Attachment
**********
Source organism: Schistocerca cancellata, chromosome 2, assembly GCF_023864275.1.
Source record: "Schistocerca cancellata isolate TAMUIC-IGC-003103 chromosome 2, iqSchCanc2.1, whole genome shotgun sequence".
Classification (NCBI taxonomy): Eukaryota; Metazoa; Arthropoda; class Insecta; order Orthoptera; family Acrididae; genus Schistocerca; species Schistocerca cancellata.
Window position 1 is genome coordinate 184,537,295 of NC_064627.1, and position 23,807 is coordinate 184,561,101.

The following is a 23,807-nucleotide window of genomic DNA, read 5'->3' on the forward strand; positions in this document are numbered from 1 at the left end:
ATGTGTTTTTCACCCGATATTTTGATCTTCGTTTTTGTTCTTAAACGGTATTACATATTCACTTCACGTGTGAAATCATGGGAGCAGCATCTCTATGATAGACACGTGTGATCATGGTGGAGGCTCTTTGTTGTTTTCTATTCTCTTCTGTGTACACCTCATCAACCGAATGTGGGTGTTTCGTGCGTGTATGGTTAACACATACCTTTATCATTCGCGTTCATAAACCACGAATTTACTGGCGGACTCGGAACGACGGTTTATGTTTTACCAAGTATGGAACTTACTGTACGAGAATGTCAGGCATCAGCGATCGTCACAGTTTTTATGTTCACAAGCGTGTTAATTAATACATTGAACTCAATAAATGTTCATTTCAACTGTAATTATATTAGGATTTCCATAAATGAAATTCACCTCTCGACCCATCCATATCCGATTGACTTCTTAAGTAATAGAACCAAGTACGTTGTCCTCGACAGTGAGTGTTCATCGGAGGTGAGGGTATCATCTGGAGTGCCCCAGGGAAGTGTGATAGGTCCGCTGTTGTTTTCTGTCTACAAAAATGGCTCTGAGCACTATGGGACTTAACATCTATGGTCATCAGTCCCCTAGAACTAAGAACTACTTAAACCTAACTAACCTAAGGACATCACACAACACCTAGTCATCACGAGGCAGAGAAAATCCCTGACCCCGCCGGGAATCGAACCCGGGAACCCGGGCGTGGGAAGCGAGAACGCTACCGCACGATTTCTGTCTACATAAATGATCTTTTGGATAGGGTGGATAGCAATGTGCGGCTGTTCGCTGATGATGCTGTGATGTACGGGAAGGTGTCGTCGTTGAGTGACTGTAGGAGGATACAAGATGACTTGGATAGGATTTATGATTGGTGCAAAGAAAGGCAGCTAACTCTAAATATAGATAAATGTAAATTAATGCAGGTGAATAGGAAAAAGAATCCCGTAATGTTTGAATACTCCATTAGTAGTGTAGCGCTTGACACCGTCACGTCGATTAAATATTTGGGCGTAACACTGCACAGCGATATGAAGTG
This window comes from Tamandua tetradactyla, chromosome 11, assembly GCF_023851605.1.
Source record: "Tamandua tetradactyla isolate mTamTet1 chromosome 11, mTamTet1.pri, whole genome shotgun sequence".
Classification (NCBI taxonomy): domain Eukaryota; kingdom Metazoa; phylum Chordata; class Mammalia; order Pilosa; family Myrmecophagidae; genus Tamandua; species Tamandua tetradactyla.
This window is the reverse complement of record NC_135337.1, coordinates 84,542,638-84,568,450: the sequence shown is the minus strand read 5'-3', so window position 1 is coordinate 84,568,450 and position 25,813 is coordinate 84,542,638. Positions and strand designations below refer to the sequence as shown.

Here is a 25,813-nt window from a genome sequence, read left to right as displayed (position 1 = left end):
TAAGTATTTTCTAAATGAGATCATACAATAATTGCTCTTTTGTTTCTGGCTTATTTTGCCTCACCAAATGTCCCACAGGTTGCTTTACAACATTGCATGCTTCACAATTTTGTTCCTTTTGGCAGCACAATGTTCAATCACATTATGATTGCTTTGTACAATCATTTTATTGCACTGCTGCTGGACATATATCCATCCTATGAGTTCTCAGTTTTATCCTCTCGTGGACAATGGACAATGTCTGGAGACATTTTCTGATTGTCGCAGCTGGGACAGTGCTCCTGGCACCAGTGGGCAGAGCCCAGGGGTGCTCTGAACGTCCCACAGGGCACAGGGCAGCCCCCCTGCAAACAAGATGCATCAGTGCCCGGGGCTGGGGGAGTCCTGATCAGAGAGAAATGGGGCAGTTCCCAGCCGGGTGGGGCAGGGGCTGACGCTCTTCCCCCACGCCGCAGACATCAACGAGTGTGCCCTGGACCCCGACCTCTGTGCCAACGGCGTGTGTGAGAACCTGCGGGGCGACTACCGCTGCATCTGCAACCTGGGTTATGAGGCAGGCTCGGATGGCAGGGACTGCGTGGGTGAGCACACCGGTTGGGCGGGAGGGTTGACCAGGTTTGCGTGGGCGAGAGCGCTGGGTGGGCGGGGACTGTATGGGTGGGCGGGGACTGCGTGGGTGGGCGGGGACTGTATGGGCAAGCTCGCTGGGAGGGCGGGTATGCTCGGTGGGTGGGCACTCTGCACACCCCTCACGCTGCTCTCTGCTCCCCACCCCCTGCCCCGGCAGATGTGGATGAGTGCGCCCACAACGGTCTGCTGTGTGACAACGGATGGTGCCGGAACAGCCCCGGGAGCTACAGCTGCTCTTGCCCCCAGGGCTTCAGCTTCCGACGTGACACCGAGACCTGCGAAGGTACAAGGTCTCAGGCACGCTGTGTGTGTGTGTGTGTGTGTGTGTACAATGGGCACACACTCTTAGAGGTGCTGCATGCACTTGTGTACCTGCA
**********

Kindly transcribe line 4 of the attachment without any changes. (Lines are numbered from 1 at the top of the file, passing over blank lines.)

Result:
Window position 1 is genome coordinate 184,537,295 of NC_064627.1, and position 23,807 is coordinate 184,561,101.